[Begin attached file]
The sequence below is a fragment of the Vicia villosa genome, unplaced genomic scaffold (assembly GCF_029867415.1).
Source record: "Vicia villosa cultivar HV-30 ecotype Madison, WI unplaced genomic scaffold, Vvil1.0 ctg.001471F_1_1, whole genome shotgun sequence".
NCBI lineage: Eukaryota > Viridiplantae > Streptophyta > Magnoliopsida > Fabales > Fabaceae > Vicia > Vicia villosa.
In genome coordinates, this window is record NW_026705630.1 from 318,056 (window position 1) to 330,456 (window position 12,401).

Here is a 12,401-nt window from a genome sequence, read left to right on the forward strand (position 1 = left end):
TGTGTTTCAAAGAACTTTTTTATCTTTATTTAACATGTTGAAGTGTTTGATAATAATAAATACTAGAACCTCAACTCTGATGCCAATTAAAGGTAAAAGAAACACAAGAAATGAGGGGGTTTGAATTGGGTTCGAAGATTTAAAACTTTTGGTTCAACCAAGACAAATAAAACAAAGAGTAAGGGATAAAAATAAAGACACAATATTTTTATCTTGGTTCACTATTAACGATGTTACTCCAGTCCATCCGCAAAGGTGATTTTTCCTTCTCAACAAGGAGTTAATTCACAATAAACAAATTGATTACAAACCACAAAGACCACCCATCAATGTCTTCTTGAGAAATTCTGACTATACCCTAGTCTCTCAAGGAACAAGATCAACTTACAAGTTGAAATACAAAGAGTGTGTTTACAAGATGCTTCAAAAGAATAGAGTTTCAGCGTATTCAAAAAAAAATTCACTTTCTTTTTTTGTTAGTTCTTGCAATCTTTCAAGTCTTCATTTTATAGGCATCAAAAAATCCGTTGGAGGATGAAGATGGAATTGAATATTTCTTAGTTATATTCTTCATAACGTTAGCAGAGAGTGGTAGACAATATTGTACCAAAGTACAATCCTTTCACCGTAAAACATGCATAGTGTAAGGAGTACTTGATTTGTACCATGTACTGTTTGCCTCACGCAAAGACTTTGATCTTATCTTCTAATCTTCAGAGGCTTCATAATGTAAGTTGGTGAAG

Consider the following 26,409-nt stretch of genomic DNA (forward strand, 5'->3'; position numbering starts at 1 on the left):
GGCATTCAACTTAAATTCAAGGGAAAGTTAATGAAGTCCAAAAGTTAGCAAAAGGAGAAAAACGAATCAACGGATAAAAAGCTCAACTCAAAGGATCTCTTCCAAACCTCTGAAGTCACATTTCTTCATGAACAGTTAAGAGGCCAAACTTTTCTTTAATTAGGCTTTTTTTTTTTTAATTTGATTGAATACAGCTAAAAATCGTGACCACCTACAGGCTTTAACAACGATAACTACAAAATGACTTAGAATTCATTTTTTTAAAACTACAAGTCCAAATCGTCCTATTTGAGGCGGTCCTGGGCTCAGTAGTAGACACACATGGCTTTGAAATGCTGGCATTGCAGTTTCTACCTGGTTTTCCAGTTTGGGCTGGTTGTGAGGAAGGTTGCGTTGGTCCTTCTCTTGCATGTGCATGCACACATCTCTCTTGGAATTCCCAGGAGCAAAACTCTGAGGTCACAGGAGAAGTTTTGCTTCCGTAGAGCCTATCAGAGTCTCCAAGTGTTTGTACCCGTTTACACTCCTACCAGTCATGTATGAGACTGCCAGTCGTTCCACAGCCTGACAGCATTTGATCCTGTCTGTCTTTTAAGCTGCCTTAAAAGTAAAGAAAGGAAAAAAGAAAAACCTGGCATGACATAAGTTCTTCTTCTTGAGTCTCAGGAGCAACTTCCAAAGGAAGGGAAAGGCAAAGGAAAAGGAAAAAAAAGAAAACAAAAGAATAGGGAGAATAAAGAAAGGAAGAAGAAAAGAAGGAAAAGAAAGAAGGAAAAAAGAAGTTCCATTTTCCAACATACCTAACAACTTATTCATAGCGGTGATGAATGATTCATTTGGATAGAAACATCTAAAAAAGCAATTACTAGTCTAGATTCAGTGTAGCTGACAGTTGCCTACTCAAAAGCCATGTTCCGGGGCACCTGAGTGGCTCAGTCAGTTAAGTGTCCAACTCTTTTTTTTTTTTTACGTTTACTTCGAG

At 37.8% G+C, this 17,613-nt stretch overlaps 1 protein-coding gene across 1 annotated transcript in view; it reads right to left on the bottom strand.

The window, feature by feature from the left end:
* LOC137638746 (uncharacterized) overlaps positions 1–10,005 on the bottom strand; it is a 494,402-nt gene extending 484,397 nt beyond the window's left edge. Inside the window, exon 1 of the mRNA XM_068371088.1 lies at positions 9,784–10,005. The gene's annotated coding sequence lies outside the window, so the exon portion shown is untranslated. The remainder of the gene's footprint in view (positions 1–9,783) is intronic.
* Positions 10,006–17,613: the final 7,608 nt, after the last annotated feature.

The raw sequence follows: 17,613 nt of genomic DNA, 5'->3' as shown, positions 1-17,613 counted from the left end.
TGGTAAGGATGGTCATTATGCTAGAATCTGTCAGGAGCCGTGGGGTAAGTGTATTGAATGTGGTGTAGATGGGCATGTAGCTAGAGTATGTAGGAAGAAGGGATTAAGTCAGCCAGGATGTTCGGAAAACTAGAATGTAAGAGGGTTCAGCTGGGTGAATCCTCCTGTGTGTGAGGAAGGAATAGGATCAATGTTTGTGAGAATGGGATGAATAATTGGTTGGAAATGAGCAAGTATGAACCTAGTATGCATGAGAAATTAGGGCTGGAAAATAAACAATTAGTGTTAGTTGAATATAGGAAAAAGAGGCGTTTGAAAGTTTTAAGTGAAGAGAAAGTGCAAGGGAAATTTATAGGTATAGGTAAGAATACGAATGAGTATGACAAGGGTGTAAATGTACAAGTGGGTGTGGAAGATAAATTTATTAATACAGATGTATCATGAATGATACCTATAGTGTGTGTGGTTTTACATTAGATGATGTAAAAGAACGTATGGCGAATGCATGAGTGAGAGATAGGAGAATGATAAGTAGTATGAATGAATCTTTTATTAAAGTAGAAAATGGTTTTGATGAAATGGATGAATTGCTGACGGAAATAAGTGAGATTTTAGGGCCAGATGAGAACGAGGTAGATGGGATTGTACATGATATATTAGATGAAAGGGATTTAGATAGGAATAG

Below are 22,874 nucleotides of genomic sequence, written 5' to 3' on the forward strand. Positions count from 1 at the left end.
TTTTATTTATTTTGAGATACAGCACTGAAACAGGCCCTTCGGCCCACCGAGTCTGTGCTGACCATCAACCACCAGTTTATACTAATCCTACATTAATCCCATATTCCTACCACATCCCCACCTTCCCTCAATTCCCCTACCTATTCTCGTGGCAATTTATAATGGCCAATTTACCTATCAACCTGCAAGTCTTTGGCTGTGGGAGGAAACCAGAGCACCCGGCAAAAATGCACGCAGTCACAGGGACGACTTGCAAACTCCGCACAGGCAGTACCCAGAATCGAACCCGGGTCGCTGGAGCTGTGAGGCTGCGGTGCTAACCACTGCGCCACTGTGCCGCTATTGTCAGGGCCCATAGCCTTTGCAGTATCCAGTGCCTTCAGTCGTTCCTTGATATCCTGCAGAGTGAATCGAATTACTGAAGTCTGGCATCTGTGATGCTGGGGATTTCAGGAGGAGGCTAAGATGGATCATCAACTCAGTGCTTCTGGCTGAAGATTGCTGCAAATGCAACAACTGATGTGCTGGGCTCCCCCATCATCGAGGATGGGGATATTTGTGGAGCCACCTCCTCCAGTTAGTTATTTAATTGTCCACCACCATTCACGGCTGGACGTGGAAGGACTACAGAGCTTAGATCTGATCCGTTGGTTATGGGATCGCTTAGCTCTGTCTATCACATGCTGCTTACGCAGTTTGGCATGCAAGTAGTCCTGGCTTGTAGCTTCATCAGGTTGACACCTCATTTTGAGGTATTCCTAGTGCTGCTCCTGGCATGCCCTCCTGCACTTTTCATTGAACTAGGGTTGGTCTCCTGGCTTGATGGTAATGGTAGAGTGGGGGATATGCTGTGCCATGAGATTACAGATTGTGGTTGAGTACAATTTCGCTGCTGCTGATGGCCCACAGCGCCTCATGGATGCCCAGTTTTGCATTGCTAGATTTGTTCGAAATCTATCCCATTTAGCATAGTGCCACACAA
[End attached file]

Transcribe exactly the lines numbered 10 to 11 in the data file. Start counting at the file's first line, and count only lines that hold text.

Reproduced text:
The window, feature by feature from the left end:
* LOC137638746 (uncharacterized) overlaps positions 1–10,005 on the bottom strand; it is a 494,402-nt gene extending 484,397 nt beyond the window's left edge. Inside the window, exon 1 of the mRNA XM_068371088.1 lies at positions 9,784–10,005. The gene's annotated coding sequence lies outside the window, so the exon portion shown is untranslated. The remainder of the gene's footprint in view (positions 1–9,783) is intronic.